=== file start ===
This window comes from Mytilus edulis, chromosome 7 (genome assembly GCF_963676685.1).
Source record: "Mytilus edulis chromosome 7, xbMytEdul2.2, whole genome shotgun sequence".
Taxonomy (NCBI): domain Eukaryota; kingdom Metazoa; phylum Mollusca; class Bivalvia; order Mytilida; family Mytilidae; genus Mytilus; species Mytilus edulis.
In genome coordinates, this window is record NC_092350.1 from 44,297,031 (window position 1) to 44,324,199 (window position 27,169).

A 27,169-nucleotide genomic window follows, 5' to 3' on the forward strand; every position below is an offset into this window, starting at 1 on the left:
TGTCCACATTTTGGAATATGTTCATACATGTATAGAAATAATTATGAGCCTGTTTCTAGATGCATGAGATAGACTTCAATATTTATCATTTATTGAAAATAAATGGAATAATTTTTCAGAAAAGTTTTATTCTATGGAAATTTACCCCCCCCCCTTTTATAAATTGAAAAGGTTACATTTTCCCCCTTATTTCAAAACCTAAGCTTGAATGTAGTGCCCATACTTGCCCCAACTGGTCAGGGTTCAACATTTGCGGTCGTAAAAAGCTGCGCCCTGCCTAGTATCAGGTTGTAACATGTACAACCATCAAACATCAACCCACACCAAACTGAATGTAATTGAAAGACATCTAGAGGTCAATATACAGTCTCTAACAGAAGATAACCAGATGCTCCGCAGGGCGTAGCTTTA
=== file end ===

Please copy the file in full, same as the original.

This window comes from Mytilus edulis, chromosome 7 (genome assembly GCF_963676685.1).
Source record: "Mytilus edulis chromosome 7, xbMytEdul2.2, whole genome shotgun sequence".
Taxonomy (NCBI): domain Eukaryota; kingdom Metazoa; phylum Mollusca; class Bivalvia; order Mytilida; family Mytilidae; genus Mytilus; species Mytilus edulis.
In genome coordinates, this window is record NC_092350.1 from 44,297,031 (window position 1) to 44,324,199 (window position 27,169).

A 27,169-nucleotide genomic window follows, 5' to 3' on the forward strand; every position below is an offset into this window, starting at 1 on the left:
TGTCCACATTTTGGAATATGTTCATACATGTATAGAAATAATTATGAGCCTGTTTCTAGATGCATGAGATAGACTTCAATATTTATCATTTATTGAAAATAAATGGAATAATTTTTCAGAAAAGTTTTATTCTATGGAAATTTACCCCCCCCCCTTTTATAAATTGAAAAGGTTACATTTTCCCCCTTATTTCAAAACCTAAGCTTGAATGTAGTGCCCATACTTGCCCCAACTGGTCAGGGTTCAACATTTGCGGTCGTAAAAAGCTGCGCCCTGCCTAGTATCAGGTTGTAACATGTACAACCATCAAACATCAACCCACACCAAACTGAATGTAATTGAAAGACATCTAGAGGTCAATATACAGTCTCTAACAGAAGATAACCAGATGCTCCGCAGGGCGTAGCTTTA